Because I do a lot of sewing I am often asked, ‘What sewing machine do you use?’ The person asking is usually looking to buy a new sewing machine and as there are so many machines available today, they are wanting a little guidance so that they can be more confident in buying a sewing machine that has been recommended. This tends to indicate that the machine has been tried and tested by someone else so should be reliable and perfect for them.
I am always happy to let them know what sewing machine I am using but just because the machine is perfect for me does not mean that it is perfect for everyone. Before you rush out and purchase a sewing machine, you must first ask yourself a number of other questions:
What do I want to sew? If you are only going to do general sewing and occasionally sew some gorgeous doll clothes for your grandchildren, why would you spend a small fortune on a fancy electronic machine with gazillions of stitches when a good basic machine would be suitable? If, on the other hand, you are like my Mom who sews for hours making fancy embroidered table cloths, doilies, cushion covers, skirts, fancy collars, quilts, etc., then you would be frustrated with a basic sewing machine and would be wise to invest a little more in a good quality embroidery or quilting machine that is able to do the fancy stitches and patterns that you want to sew.
- How often will I sew? If you are just learning to sew and not sure whether you will like it, I would probably see if I could borrow a sewing machine from a friend or relation or see what second hand machines are available in your local area. If you know you will only be doing some occasional sewing, you would probably not spend as much as if you were going to be using it every other day. Because I spend a good portion of my day at the sewing machine and rely on it for income, I want to ensure that my machine is easy to use, reliable and most importantly, robust. I bought the sewing machine that I use after having it demonstrated to me and having it described as a ‘real workhorse that will last for years.’ And touch wood, it has!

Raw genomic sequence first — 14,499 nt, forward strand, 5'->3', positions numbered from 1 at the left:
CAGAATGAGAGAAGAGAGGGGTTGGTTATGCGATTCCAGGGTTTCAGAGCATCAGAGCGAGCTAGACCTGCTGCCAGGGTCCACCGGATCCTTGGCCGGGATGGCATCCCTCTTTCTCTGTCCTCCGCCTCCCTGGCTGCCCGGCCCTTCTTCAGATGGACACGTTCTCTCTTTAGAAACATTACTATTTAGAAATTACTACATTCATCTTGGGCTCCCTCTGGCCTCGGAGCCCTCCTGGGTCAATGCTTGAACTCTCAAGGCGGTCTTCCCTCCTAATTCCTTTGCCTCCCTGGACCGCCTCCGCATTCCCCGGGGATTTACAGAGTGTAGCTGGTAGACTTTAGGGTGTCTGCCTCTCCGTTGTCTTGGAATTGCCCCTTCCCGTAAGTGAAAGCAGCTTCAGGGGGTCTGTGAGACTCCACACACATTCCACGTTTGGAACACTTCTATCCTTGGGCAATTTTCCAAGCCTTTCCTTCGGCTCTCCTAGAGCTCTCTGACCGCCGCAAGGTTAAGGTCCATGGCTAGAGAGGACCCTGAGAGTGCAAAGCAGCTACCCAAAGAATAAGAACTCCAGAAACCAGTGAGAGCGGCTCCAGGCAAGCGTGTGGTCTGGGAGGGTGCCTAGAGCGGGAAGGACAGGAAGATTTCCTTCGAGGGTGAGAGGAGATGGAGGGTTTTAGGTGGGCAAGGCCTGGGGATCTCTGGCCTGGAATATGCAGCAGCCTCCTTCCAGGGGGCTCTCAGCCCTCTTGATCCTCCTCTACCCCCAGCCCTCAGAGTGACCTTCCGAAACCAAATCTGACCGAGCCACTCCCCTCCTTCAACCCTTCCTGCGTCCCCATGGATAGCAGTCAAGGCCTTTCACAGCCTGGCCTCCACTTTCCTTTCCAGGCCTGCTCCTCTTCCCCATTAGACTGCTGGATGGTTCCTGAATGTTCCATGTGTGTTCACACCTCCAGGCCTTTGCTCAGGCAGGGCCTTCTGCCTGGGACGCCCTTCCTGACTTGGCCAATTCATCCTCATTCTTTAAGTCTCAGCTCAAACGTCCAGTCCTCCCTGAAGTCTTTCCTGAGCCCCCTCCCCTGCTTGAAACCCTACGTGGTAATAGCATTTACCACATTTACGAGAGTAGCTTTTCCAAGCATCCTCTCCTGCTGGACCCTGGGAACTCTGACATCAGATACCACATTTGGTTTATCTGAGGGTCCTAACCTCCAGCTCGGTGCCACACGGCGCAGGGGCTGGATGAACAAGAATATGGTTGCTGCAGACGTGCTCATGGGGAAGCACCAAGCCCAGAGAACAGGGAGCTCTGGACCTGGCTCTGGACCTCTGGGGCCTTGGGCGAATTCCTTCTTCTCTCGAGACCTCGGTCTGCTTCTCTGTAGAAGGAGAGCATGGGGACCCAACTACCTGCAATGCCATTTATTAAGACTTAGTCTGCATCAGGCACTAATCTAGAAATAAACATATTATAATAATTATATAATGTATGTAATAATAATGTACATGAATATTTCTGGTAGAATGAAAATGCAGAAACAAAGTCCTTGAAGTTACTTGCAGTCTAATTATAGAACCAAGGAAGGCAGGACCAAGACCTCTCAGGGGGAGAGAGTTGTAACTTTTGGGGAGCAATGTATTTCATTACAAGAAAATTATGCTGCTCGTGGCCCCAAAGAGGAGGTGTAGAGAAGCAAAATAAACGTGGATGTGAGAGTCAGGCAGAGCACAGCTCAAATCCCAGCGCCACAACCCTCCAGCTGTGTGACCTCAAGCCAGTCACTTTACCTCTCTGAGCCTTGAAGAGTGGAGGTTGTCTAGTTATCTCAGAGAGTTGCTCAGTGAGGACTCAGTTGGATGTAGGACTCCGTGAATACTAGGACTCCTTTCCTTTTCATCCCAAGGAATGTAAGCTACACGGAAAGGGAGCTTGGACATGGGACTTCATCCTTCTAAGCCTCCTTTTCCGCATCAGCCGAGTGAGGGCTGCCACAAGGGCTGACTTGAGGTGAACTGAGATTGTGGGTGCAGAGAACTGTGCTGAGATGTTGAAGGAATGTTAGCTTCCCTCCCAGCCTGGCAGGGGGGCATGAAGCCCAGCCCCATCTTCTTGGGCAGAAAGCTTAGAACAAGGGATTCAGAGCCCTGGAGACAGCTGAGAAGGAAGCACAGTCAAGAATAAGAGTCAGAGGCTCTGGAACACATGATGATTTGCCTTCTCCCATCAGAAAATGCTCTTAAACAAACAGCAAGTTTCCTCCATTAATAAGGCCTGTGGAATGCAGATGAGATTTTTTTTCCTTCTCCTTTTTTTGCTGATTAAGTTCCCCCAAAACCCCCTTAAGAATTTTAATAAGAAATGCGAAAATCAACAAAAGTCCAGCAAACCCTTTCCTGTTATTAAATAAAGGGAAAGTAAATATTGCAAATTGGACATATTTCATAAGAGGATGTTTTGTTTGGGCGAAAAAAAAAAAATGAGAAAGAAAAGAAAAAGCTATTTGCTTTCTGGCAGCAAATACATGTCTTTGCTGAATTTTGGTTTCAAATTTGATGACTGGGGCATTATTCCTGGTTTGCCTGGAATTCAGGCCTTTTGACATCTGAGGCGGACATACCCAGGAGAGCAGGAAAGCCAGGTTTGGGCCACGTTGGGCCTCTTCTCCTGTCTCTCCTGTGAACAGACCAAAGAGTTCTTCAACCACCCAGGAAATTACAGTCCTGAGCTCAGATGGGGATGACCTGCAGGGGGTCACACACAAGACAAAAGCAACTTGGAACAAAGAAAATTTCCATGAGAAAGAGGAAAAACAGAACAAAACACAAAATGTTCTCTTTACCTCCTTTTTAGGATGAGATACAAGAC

- What features do I need on the machine and what features would I like? Knowing this will allow you to disregard any machine that does not have the features that you need and if a machine has features that you need as well as some, or all of the features you want, then it will make it onto your ‘short list’ for more consideration.
- How much am I prepared to spend? This question is important as it will narrow down the range of machines you look at and keep you focused on the machines that are most suitable for you in the price range you set yourself.
Now that you have answered these questions, you need to do some research. Look online for sewing machine reviews, being careful to look beyond the machine manufacturer’s website. Talk to friends that sew or seek out local sewing/quilting groups that get together? These people are usually happy to share their experiences with the various machines that they have used and can put you in touch with a reputable sewing machine dealer in your area. The last thing you need is to spend half your time rethreading, un-jamming it or running your sewing machine back to the workshop to be fixed so these personal recommendations are priceless.
Whether you decide to buy second hand or new, always ask to try the sewing machine. It is important to do this so that you can feel how smooth or jerky the machine is and if it is noisy or quiet when sewing. Is everything easy to access? Do you need a degree to work the settings out? Is threading the bobbin a breeze or a nightmare? Can you change from one setting to another easily? Most reputable sewing machine shops will be more than happy to show you how the machine works, let you try it and many offer free sewing lessons on the machine you purchase.
‘Sew’ when you go looking to purchase a sewing machine remember to take your time, consider your requirements, do your research and where possible try the machine out. Doing all this will ensure you purchase the best sewing machine for your needs based on your budget.
By Rosie Saw